7 See Keener, Quasi Cont. c. 1; Anson, Cont. (8th Ed.) 360-364; The History of Assumpsit, by Prof. J. B. Ames, 2 Harv. Law Rev. 1-19, 53-69.). Ill Select Essays in Anglo-American Legal History, 259.
82 Harv. Law Rev. 63, III Select Essays in Anglo-American Legal History, 292.
9 Anson, Cont (8th Ed.) 3G1.
10 Id. 362; Slade's Case, 4 Co. Rep. 92. See "Assumpsit, Action of," Dec Dig. (Key-No.) § 7; Cent. Dig. §§ 37-41. Clark Cont.(3d Ed.) - 4O
Quasi contracts fall under three classes:15 (1) Obligations founded upon a record, as a judgment; 16 (2) obligations founded upon a statutory,17 or official, or customary duty;18 and (3) obligations founded "upon the fundamental principle that no one ought unjustly to enrich himself at the expense of another," 19
11 Anson, Cont. (8th Ed.) 362.
12 See 2 Harv. Law Rev. 56, III Select Essays in Anglo-American Legal History, 285.
13 Keener, Quasi Cont. 4-5.
14 Anson, Cont (8th Ed.) 362.
15 2 Harv. Law Rev. 64, III Select Essays in Anglo-American Legal History, 293; Keener, Quasi Cont. c. 1; Woodward, Quasi Cont. 1.
16 Ante, p. 60.
17 Keener, Quasi Cont. 16; State of Louisiana v. Mayor, etc., of City of New Orleans, 109 U. S. 285, 3 Sup. Ct. 211, 27 L. Ed. 936; O'BRIEN v. YOUNG, 95 N. Y. 428, 47 Am. Rep. 64, Throckmorton Cas. Contracts, 36; Rae v. Hulbert, 17 I11. 572; Morse v. Tappan, 3 Gray (Mass.) 411; Gutta-Percha & R. Manuf'g Co. v. City of Houston, 108 N. Y. 276, 15 N. E. 402, 2 Am. St. Rep. 412; Pacific Mail S. S. Co. v. Joliffe, 2 Wall. 450, 17 L. Ed. 805. Illustrations of such an obligation arise where a statute imposes a duty upon one county or parish to pay another for money expended in the support of a pauper; or under any other circumstances declares that one person may recover from another money paid out by him for the benefit of the latter; or where a statute allows an action to recover usury paid, or money lost and paid on a wager. See "Contracts;' Dec. Dig. (Key-No.) § 27; Cent. Dig. §§ 121-182.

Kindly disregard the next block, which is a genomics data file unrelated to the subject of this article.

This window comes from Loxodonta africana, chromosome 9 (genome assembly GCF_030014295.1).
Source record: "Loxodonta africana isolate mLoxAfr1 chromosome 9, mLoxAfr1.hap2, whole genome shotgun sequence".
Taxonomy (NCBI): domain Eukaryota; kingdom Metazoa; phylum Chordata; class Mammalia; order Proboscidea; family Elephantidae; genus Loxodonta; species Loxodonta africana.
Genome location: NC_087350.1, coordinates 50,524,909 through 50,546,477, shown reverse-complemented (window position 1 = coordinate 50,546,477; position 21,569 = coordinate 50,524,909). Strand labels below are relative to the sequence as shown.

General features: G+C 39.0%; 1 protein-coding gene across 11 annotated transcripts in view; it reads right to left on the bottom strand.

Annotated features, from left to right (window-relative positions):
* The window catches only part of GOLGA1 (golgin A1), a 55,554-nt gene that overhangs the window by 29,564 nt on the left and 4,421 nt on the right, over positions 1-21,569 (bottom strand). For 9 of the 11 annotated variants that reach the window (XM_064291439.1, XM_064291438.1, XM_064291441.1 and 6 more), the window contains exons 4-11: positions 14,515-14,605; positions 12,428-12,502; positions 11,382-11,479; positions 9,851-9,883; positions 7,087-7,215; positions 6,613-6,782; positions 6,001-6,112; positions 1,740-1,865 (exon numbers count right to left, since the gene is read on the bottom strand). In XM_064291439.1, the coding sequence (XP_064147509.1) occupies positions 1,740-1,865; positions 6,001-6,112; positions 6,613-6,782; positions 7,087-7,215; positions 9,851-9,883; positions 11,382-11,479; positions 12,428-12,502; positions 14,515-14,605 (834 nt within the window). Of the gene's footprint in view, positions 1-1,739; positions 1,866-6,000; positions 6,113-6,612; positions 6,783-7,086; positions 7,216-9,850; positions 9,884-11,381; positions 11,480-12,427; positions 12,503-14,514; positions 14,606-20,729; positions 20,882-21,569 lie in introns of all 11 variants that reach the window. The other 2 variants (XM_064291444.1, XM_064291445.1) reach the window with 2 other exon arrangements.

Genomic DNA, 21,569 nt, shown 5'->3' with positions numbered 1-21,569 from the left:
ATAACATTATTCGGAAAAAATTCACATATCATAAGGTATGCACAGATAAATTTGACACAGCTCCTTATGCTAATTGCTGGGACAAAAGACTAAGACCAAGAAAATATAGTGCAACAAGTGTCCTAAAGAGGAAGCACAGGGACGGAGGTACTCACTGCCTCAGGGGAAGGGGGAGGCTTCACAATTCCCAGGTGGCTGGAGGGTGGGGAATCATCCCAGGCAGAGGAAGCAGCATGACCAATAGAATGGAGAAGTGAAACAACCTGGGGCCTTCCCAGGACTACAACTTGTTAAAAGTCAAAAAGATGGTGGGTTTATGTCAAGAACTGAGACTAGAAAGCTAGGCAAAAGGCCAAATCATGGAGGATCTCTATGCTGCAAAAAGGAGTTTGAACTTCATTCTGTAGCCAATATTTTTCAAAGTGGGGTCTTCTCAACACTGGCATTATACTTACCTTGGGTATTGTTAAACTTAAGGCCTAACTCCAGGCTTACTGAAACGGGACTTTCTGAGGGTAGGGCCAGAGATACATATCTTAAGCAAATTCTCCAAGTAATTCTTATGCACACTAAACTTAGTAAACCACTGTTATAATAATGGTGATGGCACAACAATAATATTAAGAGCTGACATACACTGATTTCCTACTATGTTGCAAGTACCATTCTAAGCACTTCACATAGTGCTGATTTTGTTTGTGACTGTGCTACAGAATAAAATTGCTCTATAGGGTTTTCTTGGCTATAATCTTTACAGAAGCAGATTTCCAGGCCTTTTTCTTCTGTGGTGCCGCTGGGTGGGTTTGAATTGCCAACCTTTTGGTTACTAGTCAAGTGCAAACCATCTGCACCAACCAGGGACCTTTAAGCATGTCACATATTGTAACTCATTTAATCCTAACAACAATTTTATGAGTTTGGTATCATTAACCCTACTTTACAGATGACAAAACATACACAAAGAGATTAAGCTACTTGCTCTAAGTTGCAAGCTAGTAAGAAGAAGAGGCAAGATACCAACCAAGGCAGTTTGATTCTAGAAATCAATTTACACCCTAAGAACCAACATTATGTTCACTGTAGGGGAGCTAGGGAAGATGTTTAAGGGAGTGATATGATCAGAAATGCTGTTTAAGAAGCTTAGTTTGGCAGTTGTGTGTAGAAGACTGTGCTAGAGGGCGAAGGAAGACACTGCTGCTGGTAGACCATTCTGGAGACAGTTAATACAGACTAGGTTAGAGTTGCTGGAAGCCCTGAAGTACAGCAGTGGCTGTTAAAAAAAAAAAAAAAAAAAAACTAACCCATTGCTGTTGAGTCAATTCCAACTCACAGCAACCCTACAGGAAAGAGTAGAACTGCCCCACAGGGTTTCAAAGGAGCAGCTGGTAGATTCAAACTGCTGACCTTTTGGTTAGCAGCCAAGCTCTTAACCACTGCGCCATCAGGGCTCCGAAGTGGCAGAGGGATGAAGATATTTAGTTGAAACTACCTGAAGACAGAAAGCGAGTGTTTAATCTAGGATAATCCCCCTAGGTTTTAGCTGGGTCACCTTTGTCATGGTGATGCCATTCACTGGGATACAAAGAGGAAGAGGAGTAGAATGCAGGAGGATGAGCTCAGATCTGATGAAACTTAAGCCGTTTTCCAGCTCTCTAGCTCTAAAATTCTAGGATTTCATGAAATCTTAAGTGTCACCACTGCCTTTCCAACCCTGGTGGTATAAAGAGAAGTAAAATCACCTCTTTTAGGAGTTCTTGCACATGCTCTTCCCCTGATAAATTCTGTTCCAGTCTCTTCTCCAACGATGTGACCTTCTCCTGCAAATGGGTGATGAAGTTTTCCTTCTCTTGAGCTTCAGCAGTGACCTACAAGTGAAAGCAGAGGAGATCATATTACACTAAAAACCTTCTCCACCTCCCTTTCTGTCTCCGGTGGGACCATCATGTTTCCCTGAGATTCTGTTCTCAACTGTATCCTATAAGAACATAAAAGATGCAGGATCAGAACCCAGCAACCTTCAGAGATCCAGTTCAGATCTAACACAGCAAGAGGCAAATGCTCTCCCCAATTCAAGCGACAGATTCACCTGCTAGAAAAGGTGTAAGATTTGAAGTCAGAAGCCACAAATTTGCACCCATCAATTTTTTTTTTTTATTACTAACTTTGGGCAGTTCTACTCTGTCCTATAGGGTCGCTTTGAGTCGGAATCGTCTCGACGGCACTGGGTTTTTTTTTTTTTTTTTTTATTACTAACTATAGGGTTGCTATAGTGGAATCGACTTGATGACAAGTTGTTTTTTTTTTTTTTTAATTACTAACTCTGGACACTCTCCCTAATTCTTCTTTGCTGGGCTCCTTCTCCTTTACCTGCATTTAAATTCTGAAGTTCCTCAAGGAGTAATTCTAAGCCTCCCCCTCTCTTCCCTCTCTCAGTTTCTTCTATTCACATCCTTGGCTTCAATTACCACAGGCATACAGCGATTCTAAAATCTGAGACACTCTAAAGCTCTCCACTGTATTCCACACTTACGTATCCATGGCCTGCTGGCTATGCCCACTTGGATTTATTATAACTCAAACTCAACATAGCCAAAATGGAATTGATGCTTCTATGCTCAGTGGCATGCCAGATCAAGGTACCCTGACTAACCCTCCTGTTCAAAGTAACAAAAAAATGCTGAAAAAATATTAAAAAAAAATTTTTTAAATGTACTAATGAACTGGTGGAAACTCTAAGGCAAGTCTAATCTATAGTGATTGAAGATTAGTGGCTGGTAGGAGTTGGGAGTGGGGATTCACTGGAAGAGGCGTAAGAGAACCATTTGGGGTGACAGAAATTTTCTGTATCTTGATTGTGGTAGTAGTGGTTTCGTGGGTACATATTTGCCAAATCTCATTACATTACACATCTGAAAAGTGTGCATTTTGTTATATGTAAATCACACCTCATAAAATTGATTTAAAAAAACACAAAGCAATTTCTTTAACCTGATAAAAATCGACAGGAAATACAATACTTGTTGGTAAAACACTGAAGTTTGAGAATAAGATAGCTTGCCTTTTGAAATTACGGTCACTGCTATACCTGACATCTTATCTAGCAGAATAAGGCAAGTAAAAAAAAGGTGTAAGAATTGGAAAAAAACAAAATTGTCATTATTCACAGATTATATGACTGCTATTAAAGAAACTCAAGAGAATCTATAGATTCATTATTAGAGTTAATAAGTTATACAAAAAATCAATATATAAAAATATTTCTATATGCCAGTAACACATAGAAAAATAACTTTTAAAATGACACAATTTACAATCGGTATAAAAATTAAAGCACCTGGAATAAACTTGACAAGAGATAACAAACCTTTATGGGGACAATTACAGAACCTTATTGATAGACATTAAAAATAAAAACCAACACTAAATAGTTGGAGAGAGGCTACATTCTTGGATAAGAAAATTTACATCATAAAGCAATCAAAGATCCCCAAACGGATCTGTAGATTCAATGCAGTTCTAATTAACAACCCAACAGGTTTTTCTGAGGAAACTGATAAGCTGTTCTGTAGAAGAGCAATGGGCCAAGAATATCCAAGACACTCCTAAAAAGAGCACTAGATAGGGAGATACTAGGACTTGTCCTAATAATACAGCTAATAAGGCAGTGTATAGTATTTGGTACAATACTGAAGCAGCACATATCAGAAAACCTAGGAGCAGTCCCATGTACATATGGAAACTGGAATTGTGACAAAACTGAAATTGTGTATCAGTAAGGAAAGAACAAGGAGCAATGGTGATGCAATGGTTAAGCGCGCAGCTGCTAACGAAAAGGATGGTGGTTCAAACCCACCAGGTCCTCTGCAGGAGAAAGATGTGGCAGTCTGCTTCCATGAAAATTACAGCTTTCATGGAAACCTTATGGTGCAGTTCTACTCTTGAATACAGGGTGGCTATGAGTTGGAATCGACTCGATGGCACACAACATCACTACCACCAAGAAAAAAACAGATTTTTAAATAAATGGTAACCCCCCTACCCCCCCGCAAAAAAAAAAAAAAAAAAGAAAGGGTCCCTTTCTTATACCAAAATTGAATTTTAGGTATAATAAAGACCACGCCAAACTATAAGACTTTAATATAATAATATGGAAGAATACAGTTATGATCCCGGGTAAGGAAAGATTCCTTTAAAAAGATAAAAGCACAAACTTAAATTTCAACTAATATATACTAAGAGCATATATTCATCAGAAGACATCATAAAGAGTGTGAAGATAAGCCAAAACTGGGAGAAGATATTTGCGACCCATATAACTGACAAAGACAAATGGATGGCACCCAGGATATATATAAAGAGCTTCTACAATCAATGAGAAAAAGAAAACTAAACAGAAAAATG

18 See Keener, Quasi Cont. 17, 18.
19 2 Harv. Law Rev. 64, III Select Essays in Anglo-American Legal History, 293; Bloomington Tp. Bd. of Highway Com'rs v. City of Bloomington, 253 I11. 164, 97 N. E. 280, Ann. Cas. 1913A, 471. See "Contracts," Dec. Dig. (Key-No.) §§ 5, 27; Cent. Dig. §§ 7, 121-132.
as the obligation to repay money paid under a mistake or under duress or compulsion, the obligation of an infant to pay for necessaries, the obligation to pay for benefits conferred under a contract unenforceable because within the statute of frauds which the party who has received the benefit refuses to carry out, the obligation to pay for benefits conferred under a contract where full performance is prevented.
Within the third class are embraced the most important cases of quasi contractual obligation, and the brief discussion which follows will be confined to cases within that class.